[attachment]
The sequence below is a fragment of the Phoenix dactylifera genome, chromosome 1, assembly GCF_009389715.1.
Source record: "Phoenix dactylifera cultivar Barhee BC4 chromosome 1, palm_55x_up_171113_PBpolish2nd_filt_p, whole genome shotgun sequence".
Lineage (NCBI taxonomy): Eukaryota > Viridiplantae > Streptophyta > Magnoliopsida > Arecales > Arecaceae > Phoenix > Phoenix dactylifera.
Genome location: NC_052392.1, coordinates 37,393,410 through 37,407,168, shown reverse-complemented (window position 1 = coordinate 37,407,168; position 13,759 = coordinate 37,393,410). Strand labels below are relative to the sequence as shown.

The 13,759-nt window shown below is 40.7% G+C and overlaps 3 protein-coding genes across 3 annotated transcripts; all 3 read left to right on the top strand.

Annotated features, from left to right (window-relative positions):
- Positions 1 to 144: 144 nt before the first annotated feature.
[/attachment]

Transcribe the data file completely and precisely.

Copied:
The sequence below is a fragment of the Phoenix dactylifera genome, chromosome 1, assembly GCF_009389715.1.
Source record: "Phoenix dactylifera cultivar Barhee BC4 chromosome 1, palm_55x_up_171113_PBpolish2nd_filt_p, whole genome shotgun sequence".
Lineage (NCBI taxonomy): Eukaryota > Viridiplantae > Streptophyta > Magnoliopsida > Arecales > Arecaceae > Phoenix > Phoenix dactylifera.
Genome location: NC_052392.1, coordinates 37,393,410 through 37,407,168, shown reverse-complemented (window position 1 = coordinate 37,407,168; position 13,759 = coordinate 37,393,410). Strand labels below are relative to the sequence as shown.

The 13,759-nt window shown below is 40.7% G+C and overlaps 3 protein-coding genes across 3 annotated transcripts; all 3 read left to right on the top strand.

Annotated features, from left to right (window-relative positions):
- Positions 1 to 144: 144 nt before the first annotated feature.